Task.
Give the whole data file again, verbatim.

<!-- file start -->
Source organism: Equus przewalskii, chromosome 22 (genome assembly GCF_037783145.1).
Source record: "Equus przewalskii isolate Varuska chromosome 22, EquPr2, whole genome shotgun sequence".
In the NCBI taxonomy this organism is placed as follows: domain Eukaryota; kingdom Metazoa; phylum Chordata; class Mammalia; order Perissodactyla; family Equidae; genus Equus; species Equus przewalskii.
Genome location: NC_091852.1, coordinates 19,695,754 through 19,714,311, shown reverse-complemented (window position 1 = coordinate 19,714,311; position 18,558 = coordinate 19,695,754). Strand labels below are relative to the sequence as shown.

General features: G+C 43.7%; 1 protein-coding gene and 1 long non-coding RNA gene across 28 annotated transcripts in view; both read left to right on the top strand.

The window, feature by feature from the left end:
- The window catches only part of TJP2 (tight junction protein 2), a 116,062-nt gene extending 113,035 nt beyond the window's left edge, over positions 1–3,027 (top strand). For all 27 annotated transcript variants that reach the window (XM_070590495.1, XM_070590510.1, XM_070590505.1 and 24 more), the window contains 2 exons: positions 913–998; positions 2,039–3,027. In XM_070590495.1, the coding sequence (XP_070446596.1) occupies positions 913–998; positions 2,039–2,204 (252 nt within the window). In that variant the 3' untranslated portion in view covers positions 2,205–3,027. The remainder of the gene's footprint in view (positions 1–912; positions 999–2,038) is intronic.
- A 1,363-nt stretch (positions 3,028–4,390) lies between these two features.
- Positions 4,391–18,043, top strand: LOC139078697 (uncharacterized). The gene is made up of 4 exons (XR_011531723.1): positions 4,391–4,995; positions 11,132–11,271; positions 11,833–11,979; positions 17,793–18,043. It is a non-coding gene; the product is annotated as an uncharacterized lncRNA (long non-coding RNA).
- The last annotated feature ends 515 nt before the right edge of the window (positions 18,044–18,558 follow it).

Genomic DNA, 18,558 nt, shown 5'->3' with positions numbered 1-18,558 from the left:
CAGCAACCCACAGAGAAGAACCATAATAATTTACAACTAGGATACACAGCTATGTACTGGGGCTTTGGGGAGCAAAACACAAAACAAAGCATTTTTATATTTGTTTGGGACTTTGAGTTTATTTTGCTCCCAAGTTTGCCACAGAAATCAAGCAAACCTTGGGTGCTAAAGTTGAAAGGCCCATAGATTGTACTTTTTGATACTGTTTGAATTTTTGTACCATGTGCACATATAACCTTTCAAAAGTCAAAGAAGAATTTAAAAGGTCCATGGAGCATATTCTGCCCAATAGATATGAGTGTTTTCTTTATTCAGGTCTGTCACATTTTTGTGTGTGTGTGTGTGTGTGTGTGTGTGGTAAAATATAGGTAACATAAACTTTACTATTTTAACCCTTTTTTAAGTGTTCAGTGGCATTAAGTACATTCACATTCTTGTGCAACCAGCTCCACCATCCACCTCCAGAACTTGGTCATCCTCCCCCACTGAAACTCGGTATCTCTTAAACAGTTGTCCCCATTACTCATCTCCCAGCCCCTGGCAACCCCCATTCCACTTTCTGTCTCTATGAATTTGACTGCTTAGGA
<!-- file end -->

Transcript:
Source organism: Equus przewalskii, chromosome 22 (genome assembly GCF_037783145.1).
Source record: "Equus przewalskii isolate Varuska chromosome 22, EquPr2, whole genome shotgun sequence".
In the NCBI taxonomy this organism is placed as follows: domain Eukaryota; kingdom Metazoa; phylum Chordata; class Mammalia; order Perissodactyla; family Equidae; genus Equus; species Equus przewalskii.
Genome location: NC_091852.1, coordinates 19,695,754 through 19,714,311, shown reverse-complemented (window position 1 = coordinate 19,714,311; position 18,558 = coordinate 19,695,754). Strand labels below are relative to the sequence as shown.

General features: G+C 43.7%; 1 protein-coding gene and 1 long non-coding RNA gene across 28 annotated transcripts in view; both read left to right on the top strand.

The window, feature by feature from the left end:
- The window catches only part of TJP2 (tight junction protein 2), a 116,062-nt gene extending 113,035 nt beyond the window's left edge, over positions 1–3,027 (top strand). For all 27 annotated transcript variants that reach the window (XM_070590495.1, XM_070590510.1, XM_070590505.1 and 24 more), the window contains 2 exons: positions 913–998; positions 2,039–3,027. In XM_070590495.1, the coding sequence (XP_070446596.1) occupies positions 913–998; positions 2,039–2,204 (252 nt within the window). In that variant the 3' untranslated portion in view covers positions 2,205–3,027. The remainder of the gene's footprint in view (positions 1–912; positions 999–2,038) is intronic.
- A 1,363-nt stretch (positions 3,028–4,390) lies between these two features.
- Positions 4,391–18,043, top strand: LOC139078697 (uncharacterized). The gene is made up of 4 exons (XR_011531723.1): positions 4,391–4,995; positions 11,132–11,271; positions 11,833–11,979; positions 17,793–18,043. It is a non-coding gene; the product is annotated as an uncharacterized lncRNA (long non-coding RNA).
- The last annotated feature ends 515 nt before the right edge of the window (positions 18,044–18,558 follow it).

Genomic DNA, 18,558 nt, shown 5'->3' with positions numbered 1-18,558 from the left:
CAGCAACCCACAGAGAAGAACCATAATAATTTACAACTAGGATACACAGCTATGTACTGGGGCTTTGGGGAGCAAAACACAAAACAAAGCATTTTTATATTTGTTTGGGACTTTGAGTTTATTTTGCTCCCAAGTTTGCCACAGAAATCAAGCAAACCTTGGGTGCTAAAGTTGAAAGGCCCATAGATTGTACTTTTTGATACTGTTTGAATTTTTGTACCATGTGCACATATAACCTTTCAAAAGTCAAAGAAGAATTTAAAAGGTCCATGGAGCATATTCTGCCCAATAGATATGAGTGTTTTCTTTATTCAGGTCTGTCACATTTTTGTGTGTGTGTGTGTGTGTGTGTGTGTGGTAAAATATAGGTAACATAAACTTTACTATTTTAACCCTTTTTTAAGTGTTCAGTGGCATTAAGTACATTCACATTCTTGTGCAACCAGCTCCACCATCCACCTCCAGAACTTGGTCATCCTCCCCCACTGAAACTCGGTATCTCTTAAACAGTTGTCCCCATTACTCATCTCCCAGCCCCTGGCAACCCCCATTCCACTTTCTGTCTCTATGAATTTGACTGCTTAGGA